I have fallen head over heels with a Swedish peacekeeper. He smells of sunshine and herring. We talk about curry and war and when he makes love to me, he sounds like a seal pup. I want to cling to him like a starfish on a rock but he went back to Sweden after a perfect day of sunshine and scallops.

First time I was published

For those of you who know about my love life travails, here's something that might point out some patterns I've been in for a long time! In 1999, I wrote a letter to Garrison Keillor who was writing an advice column for at the time.

Dear Mr. Blue,

I've fallen in love! He plays me Joni Mitchell CDs, sends me poetry, feeds me Cherry Garcia. We talk for hours at a time. He is teaching me how to zydeco dance and I'm teaching him about social justice in Guatemala. He makes me laugh and I'm not afraid to sing around him. After seven years of numbness brought on by a terrible relationship, the death of my mother and a bout with clinical depression, I feel alive again and happy and ready to trust and open up my heart. I'm writing again and finally feel like a whole person. I feel calm and giddy at the same time.

There is one problem: He has a girlfriend of almost three years and didn't tell me that until after we had begun dating. Yes, that's a big problem. He has told me that he loves her and will not leave her right now but he is falling in love with me. I am afraid that when the hurt comes, it will numb me for another seven years. I want him in my life. Should I trust my heart and open up and love and deal with the pain later? Or should I trust my women friends who tell me not to have anything to do with a man who is deceiving his girlfriend? It is hard to think of turning my back on this happiness after having been miserable for so long.

Swept Away

Dear Swept,

It's too bad that, underneath all the singing and zydeco and poetry and Cherry Garcia, there is a lie sticking up like a post. He started dating you while he was still with a girlfriend whom he loves. The man is confused, at best, and you need to clarify the situation for him by creating some distance here. Stop sleeping with him, for one thing. If you want to rescue the relationship, you need to ease back to the beginning and rebuild on honest foundations. And he needs to deal with the girlfriend, whom he is still lying to, apparently. You're not going to slip back into seven years of depression -- you already did that, and it's over. You may get angry at him for seducing you so well, but that's different. This man is not the cause of your happiness; he is only the vehicle. He's the actor you choose to play opposite you in scenes that you yourself create out of the lavish abundance of your heart, and if the vehicle crashes, if the actor walks out, you still have that abundance to take elsewhere. You won't crash if he drops you, because you're not a puppet. You can sing anywhere you like.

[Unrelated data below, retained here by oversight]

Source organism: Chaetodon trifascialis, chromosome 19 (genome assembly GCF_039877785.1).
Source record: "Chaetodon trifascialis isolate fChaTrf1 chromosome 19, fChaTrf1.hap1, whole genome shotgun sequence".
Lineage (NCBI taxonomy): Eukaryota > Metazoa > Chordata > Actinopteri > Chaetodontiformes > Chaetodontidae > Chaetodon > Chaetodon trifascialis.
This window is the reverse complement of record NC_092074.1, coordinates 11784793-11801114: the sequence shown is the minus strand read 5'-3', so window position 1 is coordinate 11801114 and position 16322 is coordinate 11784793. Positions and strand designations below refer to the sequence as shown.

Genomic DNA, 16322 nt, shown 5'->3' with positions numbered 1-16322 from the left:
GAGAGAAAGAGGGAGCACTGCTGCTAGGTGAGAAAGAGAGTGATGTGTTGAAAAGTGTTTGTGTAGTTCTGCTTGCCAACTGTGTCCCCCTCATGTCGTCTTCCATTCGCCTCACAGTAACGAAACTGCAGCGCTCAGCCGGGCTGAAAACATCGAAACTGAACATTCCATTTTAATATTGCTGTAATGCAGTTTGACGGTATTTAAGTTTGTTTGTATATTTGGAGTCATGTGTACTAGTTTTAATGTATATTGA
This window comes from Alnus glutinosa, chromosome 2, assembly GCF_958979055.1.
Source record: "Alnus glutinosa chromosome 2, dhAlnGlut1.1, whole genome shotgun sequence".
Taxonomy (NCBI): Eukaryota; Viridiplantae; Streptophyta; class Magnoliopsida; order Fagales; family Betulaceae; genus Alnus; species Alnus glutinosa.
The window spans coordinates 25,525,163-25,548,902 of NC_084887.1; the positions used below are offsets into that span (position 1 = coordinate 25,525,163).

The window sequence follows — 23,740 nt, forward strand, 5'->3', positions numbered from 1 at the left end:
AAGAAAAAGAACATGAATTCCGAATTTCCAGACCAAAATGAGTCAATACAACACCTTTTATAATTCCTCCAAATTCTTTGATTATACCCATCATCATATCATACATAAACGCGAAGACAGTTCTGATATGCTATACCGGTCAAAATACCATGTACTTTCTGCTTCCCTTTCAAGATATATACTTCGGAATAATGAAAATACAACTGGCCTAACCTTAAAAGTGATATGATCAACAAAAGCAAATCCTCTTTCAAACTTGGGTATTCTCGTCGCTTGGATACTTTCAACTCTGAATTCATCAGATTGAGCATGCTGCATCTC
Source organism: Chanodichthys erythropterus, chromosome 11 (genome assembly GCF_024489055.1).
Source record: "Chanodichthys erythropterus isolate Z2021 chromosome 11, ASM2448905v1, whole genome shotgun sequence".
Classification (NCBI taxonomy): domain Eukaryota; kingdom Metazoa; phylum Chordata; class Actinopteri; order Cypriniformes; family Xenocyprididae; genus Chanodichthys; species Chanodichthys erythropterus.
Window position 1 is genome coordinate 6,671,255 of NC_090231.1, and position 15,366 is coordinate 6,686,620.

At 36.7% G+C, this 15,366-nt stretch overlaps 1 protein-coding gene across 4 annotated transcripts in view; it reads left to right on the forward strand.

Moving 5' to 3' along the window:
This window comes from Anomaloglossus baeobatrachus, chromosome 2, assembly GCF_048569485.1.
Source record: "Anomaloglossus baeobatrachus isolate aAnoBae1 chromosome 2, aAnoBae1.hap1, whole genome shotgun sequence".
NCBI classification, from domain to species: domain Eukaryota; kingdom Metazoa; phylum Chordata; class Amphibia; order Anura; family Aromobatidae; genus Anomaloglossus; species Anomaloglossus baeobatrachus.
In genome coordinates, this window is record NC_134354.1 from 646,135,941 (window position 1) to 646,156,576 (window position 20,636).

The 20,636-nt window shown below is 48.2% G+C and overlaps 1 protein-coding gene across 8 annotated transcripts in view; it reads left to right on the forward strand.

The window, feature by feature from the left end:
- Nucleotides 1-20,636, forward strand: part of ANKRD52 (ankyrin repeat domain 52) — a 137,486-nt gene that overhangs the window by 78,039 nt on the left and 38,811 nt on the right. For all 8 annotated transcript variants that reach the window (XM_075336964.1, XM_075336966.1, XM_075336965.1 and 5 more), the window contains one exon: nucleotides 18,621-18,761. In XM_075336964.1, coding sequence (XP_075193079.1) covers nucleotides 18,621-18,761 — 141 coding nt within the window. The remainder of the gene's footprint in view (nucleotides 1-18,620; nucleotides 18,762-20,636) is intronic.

Tuesday, January 06, 2015

2014: A Year in Movies in Bangkok

It was another dire year in movies in Bangkok. As per the trend, they mostly play the big blockbusters and I either have to download or watch other films on the plane. I long for the E Street Cinema in Washington DC. Bangkok could be a world class city if they improved their movies. Oh well.

(Key: I saw everything in the theatre unless its noted *Download ** Airplane)

The Good: 
Grand Budapest Hotel: My favorite movie of 2014. I had to wait until August to see it on the big screen in Bangkok and it was worth it. Ralph Fiennes is excellent and it was much darker than some of his other movies (although I remember the Life Aquatic with Steve Zazou being dark).

Dallas Buyer's Club: Matthew McConaughey continues to amaze. Funny, raunchy, and sad all at once. Jared Leto was also wonderful. This "honest trailer" got it right. Yeah - I know it was from 2013 but didn't come to BKK until 2014.

12 Years a Slave: burned a hole right through my soul and made me hate the South and everything it currently stands for. How dare we? Same - didn't see it until 2014.

Neighbors: I'm in love with Zac Efron. Period. This one was funny and not as offensive to women as I expected. Rose Byrnes was excellent.

Begin Again: sweet music, even Adam Levine seemed sweet in it.

Snow piercer*: Chris Evans almost unrecognizable but an amazing adventure film. Love post apocalypse films.

Dawn of the Planet of the Apes: I was rooting for the Damn Dirty Apes over the humans.